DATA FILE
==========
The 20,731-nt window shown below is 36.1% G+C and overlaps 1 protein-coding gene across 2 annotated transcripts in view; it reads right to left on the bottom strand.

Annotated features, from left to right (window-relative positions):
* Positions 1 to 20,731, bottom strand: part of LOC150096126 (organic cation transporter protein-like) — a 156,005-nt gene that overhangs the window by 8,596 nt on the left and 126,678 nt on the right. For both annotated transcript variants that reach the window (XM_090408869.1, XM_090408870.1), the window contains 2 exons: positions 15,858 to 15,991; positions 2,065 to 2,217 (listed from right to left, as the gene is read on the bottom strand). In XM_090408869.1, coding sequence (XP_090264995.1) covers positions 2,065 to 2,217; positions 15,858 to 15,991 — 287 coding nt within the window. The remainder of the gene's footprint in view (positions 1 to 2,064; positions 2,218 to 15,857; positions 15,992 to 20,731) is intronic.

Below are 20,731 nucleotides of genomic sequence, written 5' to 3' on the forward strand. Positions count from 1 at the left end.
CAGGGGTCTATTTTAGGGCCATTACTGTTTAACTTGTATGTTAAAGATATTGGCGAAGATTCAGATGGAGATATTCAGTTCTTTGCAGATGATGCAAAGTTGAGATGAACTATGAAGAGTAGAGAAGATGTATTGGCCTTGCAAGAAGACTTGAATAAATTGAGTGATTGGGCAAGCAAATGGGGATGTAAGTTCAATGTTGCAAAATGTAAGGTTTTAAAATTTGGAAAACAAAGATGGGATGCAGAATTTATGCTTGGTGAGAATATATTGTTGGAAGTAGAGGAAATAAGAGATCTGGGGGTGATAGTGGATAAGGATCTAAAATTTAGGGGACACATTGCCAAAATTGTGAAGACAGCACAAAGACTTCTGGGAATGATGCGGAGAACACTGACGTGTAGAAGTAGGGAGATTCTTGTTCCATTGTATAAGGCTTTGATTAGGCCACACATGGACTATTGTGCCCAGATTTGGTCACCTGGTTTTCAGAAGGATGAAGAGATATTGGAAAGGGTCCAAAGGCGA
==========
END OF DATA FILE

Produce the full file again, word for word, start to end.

The 20,731-nt window shown below is 36.1% G+C and overlaps 1 protein-coding gene across 2 annotated transcripts in view; it reads right to left on the bottom strand.

Annotated features, from left to right (window-relative positions):
* Positions 1 to 20,731, bottom strand: part of LOC150096126 (organic cation transporter protein-like) — a 156,005-nt gene that overhangs the window by 8,596 nt on the left and 126,678 nt on the right. For both annotated transcript variants that reach the window (XM_090408869.1, XM_090408870.1), the window contains 2 exons: positions 15,858 to 15,991; positions 2,065 to 2,217 (listed from right to left, as the gene is read on the bottom strand). In XM_090408869.1, coding sequence (XP_090264995.1) covers positions 2,065 to 2,217; positions 15,858 to 15,991 — 287 coding nt within the window. The remainder of the gene's footprint in view (positions 1 to 2,064; positions 2,218 to 15,857; positions 15,992 to 20,731) is intronic.

Below are 20,731 nucleotides of genomic sequence, written 5' to 3' on the forward strand. Positions count from 1 at the left end.
CAGGGGTCTATTTTAGGGCCATTACTGTTTAACTTGTATGTTAAAGATATTGGCGAAGATTCAGATGGAGATATTCAGTTCTTTGCAGATGATGCAAAGTTGAGATGAACTATGAAGAGTAGAGAAGATGTATTGGCCTTGCAAGAAGACTTGAATAAATTGAGTGATTGGGCAAGCAAATGGGGATGTAAGTTCAATGTTGCAAAATGTAAGGTTTTAAAATTTGGAAAACAAAGATGGGATGCAGAATTTATGCTTGGTGAGAATATATTGTTGGAAGTAGAGGAAATAAGAGATCTGGGGGTGATAGTGGATAAGGATCTAAAATTTAGGGGACACATTGCCAAAATTGTGAAGACAGCACAAAGACTTCTGGGAATGATGCGGAGAACACTGACGTGTAGAAGTAGGGAGATTCTTGTTCCATTGTATAAGGCTTTGATTAGGCCACACATGGACTATTGTGCCCAGATTTGGTCACCTGGTTTTCAGAAGGATGAAGAGATATTGGAAAGGGTCCAAAGGCGA